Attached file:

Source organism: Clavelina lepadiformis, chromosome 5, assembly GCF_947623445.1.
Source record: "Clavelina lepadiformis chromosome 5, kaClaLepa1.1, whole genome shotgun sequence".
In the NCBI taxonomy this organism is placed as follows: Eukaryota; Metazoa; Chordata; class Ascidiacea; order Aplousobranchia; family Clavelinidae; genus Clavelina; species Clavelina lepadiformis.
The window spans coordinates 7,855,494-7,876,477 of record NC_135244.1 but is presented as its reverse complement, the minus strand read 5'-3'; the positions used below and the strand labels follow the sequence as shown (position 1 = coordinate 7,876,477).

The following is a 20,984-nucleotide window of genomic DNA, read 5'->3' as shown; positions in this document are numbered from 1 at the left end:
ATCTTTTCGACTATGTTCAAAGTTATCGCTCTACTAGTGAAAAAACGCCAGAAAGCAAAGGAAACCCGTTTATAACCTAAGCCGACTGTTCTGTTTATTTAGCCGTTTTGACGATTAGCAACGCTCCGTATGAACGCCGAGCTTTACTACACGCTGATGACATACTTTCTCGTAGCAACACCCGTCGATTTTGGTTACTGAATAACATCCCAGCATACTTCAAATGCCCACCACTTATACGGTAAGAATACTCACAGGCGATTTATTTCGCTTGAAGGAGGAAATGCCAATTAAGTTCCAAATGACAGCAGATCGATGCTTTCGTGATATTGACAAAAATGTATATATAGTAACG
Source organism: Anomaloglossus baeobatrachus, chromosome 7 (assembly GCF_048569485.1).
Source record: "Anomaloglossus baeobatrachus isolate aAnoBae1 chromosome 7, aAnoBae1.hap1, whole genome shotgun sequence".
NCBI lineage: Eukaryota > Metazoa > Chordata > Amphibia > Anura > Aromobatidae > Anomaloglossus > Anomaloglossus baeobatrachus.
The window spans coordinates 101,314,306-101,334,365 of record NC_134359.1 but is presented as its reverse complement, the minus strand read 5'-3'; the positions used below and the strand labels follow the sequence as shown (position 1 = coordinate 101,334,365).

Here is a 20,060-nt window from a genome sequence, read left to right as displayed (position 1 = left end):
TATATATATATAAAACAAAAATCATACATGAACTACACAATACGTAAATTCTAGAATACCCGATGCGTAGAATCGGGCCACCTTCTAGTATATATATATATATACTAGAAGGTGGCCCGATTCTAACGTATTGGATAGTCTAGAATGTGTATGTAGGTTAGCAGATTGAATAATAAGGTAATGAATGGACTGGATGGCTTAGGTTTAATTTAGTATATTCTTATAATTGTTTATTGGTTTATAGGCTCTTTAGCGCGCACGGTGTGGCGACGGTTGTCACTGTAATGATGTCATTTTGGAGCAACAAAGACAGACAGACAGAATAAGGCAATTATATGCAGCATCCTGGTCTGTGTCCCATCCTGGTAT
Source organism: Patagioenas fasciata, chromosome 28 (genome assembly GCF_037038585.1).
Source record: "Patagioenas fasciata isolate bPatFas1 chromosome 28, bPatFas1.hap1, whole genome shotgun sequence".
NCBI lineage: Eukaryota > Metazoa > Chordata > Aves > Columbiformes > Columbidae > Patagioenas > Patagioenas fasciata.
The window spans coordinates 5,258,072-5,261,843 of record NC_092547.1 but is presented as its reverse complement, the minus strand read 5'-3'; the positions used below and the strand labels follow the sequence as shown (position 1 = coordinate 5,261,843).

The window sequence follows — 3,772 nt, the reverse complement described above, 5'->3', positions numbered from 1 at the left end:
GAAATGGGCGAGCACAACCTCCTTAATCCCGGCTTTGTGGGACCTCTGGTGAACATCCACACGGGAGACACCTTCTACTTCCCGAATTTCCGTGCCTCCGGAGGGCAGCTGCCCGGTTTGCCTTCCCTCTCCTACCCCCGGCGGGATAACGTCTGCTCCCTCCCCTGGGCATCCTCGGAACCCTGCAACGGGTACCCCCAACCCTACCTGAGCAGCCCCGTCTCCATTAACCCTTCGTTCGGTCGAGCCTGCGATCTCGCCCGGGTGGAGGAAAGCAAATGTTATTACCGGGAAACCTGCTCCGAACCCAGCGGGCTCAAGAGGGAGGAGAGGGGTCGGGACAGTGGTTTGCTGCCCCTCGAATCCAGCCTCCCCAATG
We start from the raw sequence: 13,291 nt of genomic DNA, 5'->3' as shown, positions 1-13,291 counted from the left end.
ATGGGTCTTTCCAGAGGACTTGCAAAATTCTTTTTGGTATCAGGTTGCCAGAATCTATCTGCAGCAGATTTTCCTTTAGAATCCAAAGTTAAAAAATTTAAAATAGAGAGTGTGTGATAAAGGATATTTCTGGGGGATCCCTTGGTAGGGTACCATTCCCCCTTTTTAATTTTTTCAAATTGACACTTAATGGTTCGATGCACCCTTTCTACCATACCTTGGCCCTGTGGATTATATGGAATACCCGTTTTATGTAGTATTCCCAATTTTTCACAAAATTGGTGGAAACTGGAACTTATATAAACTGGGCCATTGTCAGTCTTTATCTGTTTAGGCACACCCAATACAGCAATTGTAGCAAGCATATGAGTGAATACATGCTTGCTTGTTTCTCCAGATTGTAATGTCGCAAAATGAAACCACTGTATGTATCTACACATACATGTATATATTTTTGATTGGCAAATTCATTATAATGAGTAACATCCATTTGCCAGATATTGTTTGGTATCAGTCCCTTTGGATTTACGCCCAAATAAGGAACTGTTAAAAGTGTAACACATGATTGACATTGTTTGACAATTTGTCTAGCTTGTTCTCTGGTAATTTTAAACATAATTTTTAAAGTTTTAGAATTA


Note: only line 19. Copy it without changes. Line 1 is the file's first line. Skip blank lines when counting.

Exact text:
We start from the raw sequence: 13,291 nt of genomic DNA, 5'->3' as shown, positions 1-13,291 counted from the left end.